March 17th, 2017 9:44 AM
Below are candidate-submitted answers to a biographical survey Wednesday Journal sent out to all candidates running in this year's elections.
Previous political experience: River Forest Township Trustee since 2005
Previous community experience: Coaching basketball, baseball and soccer teams in school and community; active in St. Luke Church
Occupation: Owner of Kelty Lawn Care and Kelty Pavers, River Forest, IL
What is the value of township government in the 21st century? What can it provide that a municipal government can't?
River Forest Township and the Village of River Forest provide different services in our community. The Village provides things like snow removal, streetlights, fire, police, sewers.
The Township supports programs which directly help people when they need it; we support and provide services for residents with mental health challenges, as well as for our seniors and youth. The Township Assessor is also part of the Township; the Assessor helps taxpayers understand and appeal their property taxes.
If you look at your property tax bill, the Township only costs you 1% of your tax bill. Funds that support the Township and its human services and assessor's office are set aside and used for that purpose only, which is really important.
With the state and federal governments trying to cut human services, the Township funding become even more essential.
The Township Board of Trustees and the people who work at the Township focus specifically on serving our seniors, youth, and people with mental health needs and financial needs.
Are there any ways to share providing services with village government? If so, what might those be? If not, why not?
The Township regularly works with the Village, and also the Library, Park District and District 90. With the Village, our services are generally different, but sometimes they overlap. For example, the Township worked with the Fire Department to create the ICE Packet, a special "In Case of Emergency" information packet for seniors. The Township funds after school programming for our middle school kids at the Library. Township Supervisor Carla Sloan works closely with District 90 special education parents and the social workers.
The township presently contracts out services youth programming, senior services and mental health services to Oak Park Township. Are there other services the township can purchase? Should River Forest take more of those service in house?
River Forest Township and Oak Park Township share Youth Services and Senior Services. By combining the management of these services, we are able to reduce expenses. Since we share a high school, it makes sense to share Youth Services. It also makes sense to share things like senior buses, rather than River Forest purchasing, maintaining and insuring their own vehicles, which is expensive. River Forest is small, and we gain economies of scale by sharing some services with Oak Park where it makes sense.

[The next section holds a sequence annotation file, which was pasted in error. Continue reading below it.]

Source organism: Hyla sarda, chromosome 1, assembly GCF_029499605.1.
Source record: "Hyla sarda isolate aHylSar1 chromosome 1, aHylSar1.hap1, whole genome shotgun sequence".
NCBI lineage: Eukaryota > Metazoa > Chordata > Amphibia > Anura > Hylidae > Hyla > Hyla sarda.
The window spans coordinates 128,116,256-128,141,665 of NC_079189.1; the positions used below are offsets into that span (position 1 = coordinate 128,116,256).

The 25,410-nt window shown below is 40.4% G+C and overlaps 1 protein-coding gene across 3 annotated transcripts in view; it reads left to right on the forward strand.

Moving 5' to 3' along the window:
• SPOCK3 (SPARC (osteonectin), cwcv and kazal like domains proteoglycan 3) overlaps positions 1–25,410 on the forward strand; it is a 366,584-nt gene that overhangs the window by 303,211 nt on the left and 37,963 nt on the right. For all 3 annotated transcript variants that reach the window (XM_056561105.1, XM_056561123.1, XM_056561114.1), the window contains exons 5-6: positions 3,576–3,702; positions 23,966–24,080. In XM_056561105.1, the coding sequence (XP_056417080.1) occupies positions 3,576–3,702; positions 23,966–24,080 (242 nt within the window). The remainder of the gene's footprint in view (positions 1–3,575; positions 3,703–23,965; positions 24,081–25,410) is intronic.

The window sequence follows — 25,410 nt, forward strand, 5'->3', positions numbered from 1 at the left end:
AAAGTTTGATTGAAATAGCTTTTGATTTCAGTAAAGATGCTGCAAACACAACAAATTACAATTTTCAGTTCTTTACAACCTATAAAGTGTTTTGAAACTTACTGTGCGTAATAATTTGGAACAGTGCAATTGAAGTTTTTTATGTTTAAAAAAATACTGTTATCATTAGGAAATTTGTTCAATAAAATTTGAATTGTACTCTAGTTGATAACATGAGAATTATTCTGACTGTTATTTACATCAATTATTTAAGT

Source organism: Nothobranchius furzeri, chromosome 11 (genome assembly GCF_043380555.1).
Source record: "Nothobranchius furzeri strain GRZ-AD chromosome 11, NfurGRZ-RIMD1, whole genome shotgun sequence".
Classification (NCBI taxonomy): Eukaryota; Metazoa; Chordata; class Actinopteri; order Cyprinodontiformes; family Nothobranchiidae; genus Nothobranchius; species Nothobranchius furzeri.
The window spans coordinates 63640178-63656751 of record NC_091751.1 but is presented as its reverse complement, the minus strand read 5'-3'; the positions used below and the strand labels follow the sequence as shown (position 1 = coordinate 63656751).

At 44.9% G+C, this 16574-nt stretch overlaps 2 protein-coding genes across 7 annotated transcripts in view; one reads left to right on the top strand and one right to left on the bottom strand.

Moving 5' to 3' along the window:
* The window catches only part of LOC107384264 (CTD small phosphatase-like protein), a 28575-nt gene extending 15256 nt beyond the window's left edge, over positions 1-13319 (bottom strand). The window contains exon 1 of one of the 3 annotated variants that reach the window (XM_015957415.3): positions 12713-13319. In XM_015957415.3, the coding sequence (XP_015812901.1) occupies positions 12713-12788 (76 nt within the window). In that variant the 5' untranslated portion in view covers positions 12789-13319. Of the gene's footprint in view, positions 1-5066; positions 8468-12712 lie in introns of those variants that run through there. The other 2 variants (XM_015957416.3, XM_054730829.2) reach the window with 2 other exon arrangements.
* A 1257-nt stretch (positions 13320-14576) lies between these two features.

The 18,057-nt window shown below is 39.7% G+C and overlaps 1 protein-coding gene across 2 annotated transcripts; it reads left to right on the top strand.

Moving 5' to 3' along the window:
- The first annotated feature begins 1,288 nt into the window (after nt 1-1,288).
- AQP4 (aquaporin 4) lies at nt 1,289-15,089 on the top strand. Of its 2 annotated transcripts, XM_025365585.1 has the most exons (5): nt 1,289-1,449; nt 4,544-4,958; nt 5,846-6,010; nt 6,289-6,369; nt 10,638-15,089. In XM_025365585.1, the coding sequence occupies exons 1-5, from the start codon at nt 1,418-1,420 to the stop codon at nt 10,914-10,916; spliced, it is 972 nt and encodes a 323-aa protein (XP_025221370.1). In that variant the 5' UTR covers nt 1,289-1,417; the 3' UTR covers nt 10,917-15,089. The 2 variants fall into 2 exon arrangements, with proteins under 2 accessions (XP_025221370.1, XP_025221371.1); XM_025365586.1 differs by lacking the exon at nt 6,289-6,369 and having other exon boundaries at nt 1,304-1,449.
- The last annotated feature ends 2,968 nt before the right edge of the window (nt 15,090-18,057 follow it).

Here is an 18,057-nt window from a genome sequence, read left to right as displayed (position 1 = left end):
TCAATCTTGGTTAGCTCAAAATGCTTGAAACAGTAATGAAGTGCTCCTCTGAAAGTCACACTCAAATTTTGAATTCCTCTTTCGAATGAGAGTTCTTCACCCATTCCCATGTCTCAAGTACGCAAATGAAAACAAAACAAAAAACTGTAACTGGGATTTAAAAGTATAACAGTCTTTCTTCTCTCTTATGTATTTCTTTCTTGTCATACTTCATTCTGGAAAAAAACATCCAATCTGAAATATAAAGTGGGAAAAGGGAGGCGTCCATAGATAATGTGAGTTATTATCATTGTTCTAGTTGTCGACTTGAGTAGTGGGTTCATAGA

For Mental Health Services, we have our own Mental Health Committee and Oak Park has a Community Mental Health Board, which was created and supported through separate legislation. The Mental Health Committee works well and efficiently in River Forest and also works on projects with the Oak Park Community Mental Health Board. For example, right now we are undertaking a joint Community Health Needs Assessment.
This system functions very well. We work well with Oak Park Township. The Township also works with other partners in our community. We try and find others who can provide services to River Forest at no or low cost, and we in return provide outreach and space for them.
What are the other important issues facing township government in the coming years and how would you like to see the township board address them?
Residents need Township services more and more as they age or as mental health issues increase or as they have increased financial needs.
At the same time, the Township's revenue increases by less than 1% each year. So our budget over time will be stressed.
The Board always has to evaluate programs and decide if we are meeting residents' needs and if the programs are delivering as promised. We also have to keep figuring out what people need. Finally, we have to keep letting people know what we are doing and that we are doing a good job with their tax dollars.
We collaborate with many organizations and groups; we need to keep doing that and be ready to seek out and build new relationships.
To view the full print edition of the Wednesday Journal 2017 Answer Book, please click here.
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